The first-team offense either lost yardage, committed a penalty or failed to gain yardage on 20 of 45 plays.
Indeed, after the first seven drives of Friday's practice, the Mountaineer defense actually held a 7-0 lead on the offense, thanks to an 85-yard interception return for a touchdown from cornerback Pat Miller, who picked off a pass from backup quarterback Paul Millard and headed back the other way.
The offense was victimized by its own mistakes time and time again. Penalties on the first two plays of the scrimmage (the first of which occurred in the offense's end zone, and thus resulted in a safety) set the tone for the day.
There were six offensive penalties, including two that wiped out plays that otherwise would have been touchdowns.
Things didn't go much better on that side of the ball even when the penalties weren't called. Again, the blue shirts were in the backfield early and often, registering five plays that were recorded as sacks -- and multiple others that probably should have been called sacks, including one that would have nullified another offensive touchdown.
On back-to-back drives that started at the defense's 9-yard line, both the first- and second-team offenses scored. The starters found pay-dirt thanks to a 5-yard Daquan Hargrett scoring rush, while the backups converted on a 6-yard pass from Paul Millard to Willie Millhouse.
And on its final drive of the day (a two-minute drill rehearsal that started with the ball at its own 40-yard line and 1:35 on the clock), the first-team offense found the end zone again, as Smith scrambled around, then found a wide-open Tavon Austin, who walked into the end zone for a 22-yard score.
That, however, was the play that probably should have been called a sack, as defensive lineman Julian Miller looked to have a clean run at Smith before pulling up and putting his arms in the air.
Tyler Bitancurt missed both of his attempts, putting up an ugly kick from 27-yards away that fluttered through the air and missed wide right before coming back a few minutes later and pulling a 23-yard kick wide to the left.
Corey Smith fared no better on his first try, as his 28-yard try was blocked by Qudral Forte. But on the last play of the day, he ended a two-minute drill drive by the second-team offense by making a 49-yard kick from the right hash -- easily the best-looking field goal reporters have seen so far thus spring from West Virginia.
Head coach Bill Stewart partially blamed himself for the kicking woes afterwards, saying he probably did Bitancurt and Smith a disservice by making them wait through over an hour and a half of scrimmage time before trying a kick. But he also noted that similar situations could easily happen during games, and that both kickers needed to improve.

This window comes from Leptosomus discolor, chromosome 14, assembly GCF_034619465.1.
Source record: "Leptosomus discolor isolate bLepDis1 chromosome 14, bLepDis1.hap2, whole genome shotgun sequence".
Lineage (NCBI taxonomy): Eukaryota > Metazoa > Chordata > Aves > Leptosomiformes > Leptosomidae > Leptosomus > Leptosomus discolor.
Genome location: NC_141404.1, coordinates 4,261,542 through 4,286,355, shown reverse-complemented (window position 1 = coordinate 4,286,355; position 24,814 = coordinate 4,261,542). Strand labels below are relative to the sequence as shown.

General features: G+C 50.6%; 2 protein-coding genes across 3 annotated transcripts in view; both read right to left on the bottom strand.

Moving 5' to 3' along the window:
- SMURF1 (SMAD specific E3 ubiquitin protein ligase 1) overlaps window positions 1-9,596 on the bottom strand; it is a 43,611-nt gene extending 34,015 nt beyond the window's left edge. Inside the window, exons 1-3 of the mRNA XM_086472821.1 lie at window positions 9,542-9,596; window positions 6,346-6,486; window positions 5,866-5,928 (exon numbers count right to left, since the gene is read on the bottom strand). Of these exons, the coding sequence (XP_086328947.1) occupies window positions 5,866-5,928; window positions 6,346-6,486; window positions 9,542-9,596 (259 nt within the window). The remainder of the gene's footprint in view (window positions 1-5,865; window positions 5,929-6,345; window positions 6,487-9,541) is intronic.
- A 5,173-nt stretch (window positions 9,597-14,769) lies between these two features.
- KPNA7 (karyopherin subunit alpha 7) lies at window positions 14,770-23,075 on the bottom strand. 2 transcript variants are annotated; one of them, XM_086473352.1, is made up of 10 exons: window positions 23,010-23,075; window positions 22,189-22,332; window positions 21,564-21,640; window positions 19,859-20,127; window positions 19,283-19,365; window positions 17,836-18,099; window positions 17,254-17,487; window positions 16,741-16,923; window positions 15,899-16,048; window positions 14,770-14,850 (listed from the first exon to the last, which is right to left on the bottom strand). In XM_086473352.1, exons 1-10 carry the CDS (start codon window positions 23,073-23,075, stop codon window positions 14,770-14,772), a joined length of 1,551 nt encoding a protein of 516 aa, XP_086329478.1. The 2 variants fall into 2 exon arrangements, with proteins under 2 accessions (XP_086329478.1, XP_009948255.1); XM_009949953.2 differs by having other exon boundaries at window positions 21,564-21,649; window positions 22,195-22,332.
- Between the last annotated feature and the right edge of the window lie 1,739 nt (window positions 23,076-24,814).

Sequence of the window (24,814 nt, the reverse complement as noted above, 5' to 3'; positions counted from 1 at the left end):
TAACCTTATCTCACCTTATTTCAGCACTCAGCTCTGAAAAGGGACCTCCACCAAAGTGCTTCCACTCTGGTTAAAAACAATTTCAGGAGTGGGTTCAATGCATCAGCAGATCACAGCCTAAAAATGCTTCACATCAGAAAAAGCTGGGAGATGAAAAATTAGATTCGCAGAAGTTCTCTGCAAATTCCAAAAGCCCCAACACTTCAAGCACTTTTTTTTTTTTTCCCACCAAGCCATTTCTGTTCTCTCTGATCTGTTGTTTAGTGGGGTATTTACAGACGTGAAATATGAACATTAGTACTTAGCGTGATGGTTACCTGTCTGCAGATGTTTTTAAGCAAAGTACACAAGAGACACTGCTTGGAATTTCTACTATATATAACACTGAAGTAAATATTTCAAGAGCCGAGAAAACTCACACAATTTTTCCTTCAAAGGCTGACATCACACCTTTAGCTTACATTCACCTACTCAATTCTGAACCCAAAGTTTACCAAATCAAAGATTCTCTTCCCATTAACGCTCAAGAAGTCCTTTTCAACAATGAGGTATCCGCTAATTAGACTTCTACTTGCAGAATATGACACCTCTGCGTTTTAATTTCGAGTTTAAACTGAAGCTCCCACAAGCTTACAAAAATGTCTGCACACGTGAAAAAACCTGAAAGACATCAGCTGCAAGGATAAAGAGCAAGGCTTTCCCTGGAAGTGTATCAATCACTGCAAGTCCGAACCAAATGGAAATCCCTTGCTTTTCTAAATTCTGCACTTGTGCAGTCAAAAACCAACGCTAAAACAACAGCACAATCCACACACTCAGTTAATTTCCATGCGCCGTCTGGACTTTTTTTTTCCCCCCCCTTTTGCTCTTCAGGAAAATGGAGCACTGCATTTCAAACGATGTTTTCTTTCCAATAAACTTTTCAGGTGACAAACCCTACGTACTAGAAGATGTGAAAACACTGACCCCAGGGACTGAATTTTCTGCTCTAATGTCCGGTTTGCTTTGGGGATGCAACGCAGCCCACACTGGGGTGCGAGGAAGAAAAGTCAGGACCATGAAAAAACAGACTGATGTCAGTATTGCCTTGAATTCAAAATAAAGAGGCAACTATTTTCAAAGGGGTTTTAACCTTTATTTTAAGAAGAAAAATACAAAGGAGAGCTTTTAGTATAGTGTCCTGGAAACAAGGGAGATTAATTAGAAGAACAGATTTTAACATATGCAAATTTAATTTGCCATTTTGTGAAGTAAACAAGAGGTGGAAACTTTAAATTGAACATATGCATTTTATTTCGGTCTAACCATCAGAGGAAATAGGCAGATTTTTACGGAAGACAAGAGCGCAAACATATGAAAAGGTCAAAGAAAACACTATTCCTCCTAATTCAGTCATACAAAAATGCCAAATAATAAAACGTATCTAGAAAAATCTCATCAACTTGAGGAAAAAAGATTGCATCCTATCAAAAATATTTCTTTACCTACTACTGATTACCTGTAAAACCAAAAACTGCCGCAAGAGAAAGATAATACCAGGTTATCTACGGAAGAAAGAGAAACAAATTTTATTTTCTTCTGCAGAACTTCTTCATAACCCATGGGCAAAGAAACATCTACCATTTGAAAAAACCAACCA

Smith completed 12 of 22 passes for 141 yards, two touchdowns and one interception (a nice pick by Najee Goode in the latter stages of the scrimmage). Millard was 13-of-22 for 138 yards, one TD and one INT. Brian Athey led the offense for one series and completed one of his three passes for five yards.
Vernard Roberts led all rushers, taking the vast majority of his snaps with the first team offense. He ran 14 times for 50 yards. Hargrett carried seven times for 21 yards and a touchdown.
Ryan Nehlen caught five passes for 56 yards, leading all receivers in both categories (though he took his reps with the second-team offense). Austin added another 48 yards receiving on his four catches. All told, 12 Mountaineers caught at least one pass.
Plays were almost evenly split between runs and passes. WVU quarterbacks threw 47 times, and counting sacks, the offense ran the ball on 49 occasions.
Credit and thanks goes to Brian Gawthrop of The Daily Athenaeum for compiling all of the above statistical totals.
On the first kick, Hargrett and Vernard Roberts were back deep to receive. Hargrett was later replaced by Austin.
The point of the drill was apparently to check if the coverage units knew their assigned lanes to fill and if the blockers knew their assignments on kick returns. It also allowed coaches to get a sense for the depth and height Corey Smith and Bitancurt could get on their kicks.
The ball consistently came down between the 5 and 10-yard lines with adequate hang-time, though the fact that the players in coverage did not run all the way downfield made it harder to determine approximately how far returns would have gone.
For those curious, Galloway is back in Morgantown to help his family complete its move to North Carolina, where he is now the receivers coach at Wake Forest. The Demon Deacons' spring practice is over, and Galloway will not be out on the road recruiting for his new employer until May.
Additionally, both Mike Dorsey and Josh Taylor played in the early portions of the scrimmage before being forced out. Dorsey appeared to have a groin issue, and Taylor had a problem with one of his legs.